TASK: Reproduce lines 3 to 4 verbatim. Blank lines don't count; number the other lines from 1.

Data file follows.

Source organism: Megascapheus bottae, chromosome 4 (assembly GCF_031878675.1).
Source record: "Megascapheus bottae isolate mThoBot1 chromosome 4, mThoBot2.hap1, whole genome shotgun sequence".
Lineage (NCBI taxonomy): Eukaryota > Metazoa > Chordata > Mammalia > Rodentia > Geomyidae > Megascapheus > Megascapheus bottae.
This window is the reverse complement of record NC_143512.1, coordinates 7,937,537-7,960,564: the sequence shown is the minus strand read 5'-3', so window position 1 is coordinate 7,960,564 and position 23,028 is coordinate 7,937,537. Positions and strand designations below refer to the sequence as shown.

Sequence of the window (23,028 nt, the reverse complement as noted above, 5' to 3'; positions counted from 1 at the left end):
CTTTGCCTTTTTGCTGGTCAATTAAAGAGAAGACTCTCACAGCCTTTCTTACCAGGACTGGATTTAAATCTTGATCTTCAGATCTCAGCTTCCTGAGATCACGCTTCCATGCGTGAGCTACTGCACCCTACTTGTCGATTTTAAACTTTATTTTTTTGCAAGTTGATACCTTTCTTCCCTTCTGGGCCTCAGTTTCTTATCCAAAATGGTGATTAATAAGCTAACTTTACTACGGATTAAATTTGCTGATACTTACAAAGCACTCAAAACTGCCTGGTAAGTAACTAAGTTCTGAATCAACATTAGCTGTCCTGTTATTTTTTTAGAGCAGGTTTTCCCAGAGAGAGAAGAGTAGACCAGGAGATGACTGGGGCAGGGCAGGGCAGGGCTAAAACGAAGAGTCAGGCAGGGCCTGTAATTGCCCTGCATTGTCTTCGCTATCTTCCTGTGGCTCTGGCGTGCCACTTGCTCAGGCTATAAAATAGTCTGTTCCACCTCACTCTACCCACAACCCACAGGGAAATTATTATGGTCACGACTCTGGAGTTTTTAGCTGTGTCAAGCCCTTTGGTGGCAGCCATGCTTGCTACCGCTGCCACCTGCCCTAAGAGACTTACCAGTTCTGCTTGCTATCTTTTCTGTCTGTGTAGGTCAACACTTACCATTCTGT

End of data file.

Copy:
Lineage (NCBI taxonomy): Eukaryota > Metazoa > Chordata > Mammalia > Rodentia > Geomyidae > Megascapheus > Megascapheus bottae.
This window is the reverse complement of record NC_143512.1, coordinates 7,937,537-7,960,564: the sequence shown is the minus strand read 5'-3', so window position 1 is coordinate 7,960,564 and position 23,028 is coordinate 7,937,537. Positions and strand designations below refer to the sequence as shown.